A completed Fifa World Cup Panini sticker album is the pride of the playground in many parts of the world.
Every four years, children spend pocket money on collecting packs to swap with friends.
Created by Italian company Panini Group, the sticker albums have been released for every tournament since 1970.
They are again a popular feature ahead of this year's World Cup in Qatar.
Even in Dubai, the hunt for them is as strong as anywhere, despite the stickers not being available for sale locally because there are no distributors.
This year, the feat of collecting all 670 stickers for the latest album is likely to be the most expensive yet.
Depending on where you live in the world, a complete collection will cost about $135 (Dh500) ― that is, of course, if you get all the stickers the first time around.
While that is hugely unlikely, the secondary market is where the fun is ― with total costs likely to be closer to $270 (Dh1,000) to fill an album.
Typically, duplicates are swapped with friends, with shiny stickers of a national badge or stadium picture usually commanding a higher value.
Chris Huntley, 38, a British primary school teacher who also trades in vintage football shirts with RetroSportifDXB, is an avid collector who established Dubai’s first bi-weekly swap shop.
“Collecting Panini stickers is something I do for every World Cup,” said Mr Huntley, who says France 98 was his most memorable tournament.
“In Dubai, I’ve noticed it is something people want, but there are no distributors here.
“I have a friend in the UK who sends them over to me, but the trading element keeps it cheaper and is part of the fun.”
Regular swap shops
Stickers can be bought online, but books are few and far between and are often the US or South American versions.
While Panini offers an option to buy missing stickers to complete a book, aficionados believe in the purity of the swap deals.
Mr Huntley, who began collecting World Cup stickers 32 years ago for Italia 90, hosts regular swap shops at Nightjar coffee shop in Alserkal Avenue.
The final book he completed was the 2014 Brazil World Cup edition.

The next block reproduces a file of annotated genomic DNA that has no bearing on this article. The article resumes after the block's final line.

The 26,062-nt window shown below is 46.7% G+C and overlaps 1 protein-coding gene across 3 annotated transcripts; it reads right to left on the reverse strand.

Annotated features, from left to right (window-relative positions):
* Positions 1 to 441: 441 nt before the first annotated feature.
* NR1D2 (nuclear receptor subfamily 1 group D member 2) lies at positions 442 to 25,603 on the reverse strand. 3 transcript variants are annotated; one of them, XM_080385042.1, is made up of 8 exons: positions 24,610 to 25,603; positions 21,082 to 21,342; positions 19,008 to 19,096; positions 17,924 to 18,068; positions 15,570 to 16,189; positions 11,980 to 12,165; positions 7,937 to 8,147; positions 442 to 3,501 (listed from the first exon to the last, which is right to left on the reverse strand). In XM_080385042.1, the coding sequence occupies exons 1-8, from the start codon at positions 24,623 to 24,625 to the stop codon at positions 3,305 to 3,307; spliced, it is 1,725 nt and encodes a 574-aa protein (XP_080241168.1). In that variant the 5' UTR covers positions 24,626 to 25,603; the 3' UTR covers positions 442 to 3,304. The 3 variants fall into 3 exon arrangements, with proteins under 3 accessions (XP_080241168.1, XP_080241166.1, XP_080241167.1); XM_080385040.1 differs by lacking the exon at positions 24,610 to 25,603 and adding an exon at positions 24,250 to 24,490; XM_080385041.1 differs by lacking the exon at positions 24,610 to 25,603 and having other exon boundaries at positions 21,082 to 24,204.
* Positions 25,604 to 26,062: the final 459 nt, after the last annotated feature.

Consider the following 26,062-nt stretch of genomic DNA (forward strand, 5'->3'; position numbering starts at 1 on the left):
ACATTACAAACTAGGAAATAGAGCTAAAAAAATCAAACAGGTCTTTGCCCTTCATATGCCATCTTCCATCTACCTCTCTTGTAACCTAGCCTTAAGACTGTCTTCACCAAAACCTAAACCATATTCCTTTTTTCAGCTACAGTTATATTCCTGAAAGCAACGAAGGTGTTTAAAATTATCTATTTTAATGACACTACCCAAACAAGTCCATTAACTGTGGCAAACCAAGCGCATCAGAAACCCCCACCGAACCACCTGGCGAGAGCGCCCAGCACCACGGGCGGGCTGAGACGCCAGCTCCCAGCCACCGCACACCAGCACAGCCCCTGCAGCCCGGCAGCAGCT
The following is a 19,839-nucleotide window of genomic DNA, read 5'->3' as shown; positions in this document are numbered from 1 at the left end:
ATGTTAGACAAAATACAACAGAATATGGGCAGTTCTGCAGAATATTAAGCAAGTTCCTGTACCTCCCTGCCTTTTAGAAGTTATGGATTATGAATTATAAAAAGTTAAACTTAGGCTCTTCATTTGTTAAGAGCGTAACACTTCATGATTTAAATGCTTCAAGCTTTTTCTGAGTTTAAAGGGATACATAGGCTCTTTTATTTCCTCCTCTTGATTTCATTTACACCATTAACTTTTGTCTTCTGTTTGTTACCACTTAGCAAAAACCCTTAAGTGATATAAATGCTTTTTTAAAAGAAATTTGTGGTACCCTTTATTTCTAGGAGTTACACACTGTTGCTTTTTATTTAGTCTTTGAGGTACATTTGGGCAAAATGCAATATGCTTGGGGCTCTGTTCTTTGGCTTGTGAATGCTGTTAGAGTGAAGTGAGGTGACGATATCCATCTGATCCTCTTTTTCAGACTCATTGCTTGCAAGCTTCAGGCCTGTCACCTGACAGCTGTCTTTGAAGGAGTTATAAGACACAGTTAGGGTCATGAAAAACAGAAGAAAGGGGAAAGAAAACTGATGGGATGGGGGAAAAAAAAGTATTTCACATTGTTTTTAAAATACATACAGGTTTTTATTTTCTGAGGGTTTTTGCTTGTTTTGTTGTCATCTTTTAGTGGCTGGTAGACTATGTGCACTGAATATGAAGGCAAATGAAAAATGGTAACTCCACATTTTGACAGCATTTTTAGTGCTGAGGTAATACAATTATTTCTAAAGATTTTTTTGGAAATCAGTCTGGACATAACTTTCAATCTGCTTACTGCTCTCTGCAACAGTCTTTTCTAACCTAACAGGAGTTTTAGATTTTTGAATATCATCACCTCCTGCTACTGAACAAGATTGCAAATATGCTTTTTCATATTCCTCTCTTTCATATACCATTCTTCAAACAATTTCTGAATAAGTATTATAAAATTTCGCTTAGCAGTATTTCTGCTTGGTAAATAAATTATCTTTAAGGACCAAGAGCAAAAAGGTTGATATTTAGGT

“I was a teacher and remember well the kid who I swapped the final sticker with that I needed ― it was a big day,” Mr Huntley said.
“It is hard to describe the feeling of seeing the corner of a shiny badge in a sticker pack; it is almost like the excitement of Christmas Day.
"Especially when you are down to the lower numbers required, the hunt for random players like Bryan Oviedo becomes obsessive."
A quirk of the phenomenon is that plenty of players featured in the album don’t actually reach the World Cup, either being omitted from final squads or suffering injuries in the build-up.
As albums and stickers are printed well in advance of squad announcements for national teams, inclusions are based on expectations by publishers Panini.
For the 2018 World Cup in Russia, 89 stickers were printed of players who ended up not going to the tournament.
They included high-profile stars Leroy Sane and Alvaro Morata, whose form nosedived at the end of the 2018 season, and French stars Laurent Koscielny, Adrien Rabiot, Alexandre Lacazette and Anthony Martial ― all left out of the World Cup-winning squad.
Sense of community
Another avid Dubai collector is Simon Smedley ― better known locally as radio DJ Catboy on Dubai 92 ― who has been involved in collecting World Cup stickers since 1978.
“My uncle Martin introduced me to it. I remember he had a pile of swapsies about four inches thick,” he said.
“I’ve done it every four years and still not completed a book.
“So far for Qatar, I’ve bought two boxes of 100 packets for Dh350 each and spent about Dh800 in total. I’m still about 20 short, so I should be able to fill it for under Dh1,000.
“It’s a false economy to buy any more packets, because from 30 packets we had just one that we needed, so I’m relying on swaps now.”
Mr Smedley, who admits to not being a football fan outside of the World Cup, is heavily involved with the swap shop meet-ups. His wife Lorra has even developed a spreadsheet of stickers required.
“It is like an assembly line, ticking off the got and need numbers as they come in,” he said.
“We are really into it and so are our three daughters.
“The swap shop is developing a real sense of community.
“But there are rules, like two normal stickers for a badge or a shiny sticker ― some kids need educating about that.
“It is a rite of passage, and certainly helps build the excitement in the run-up to Qatar.”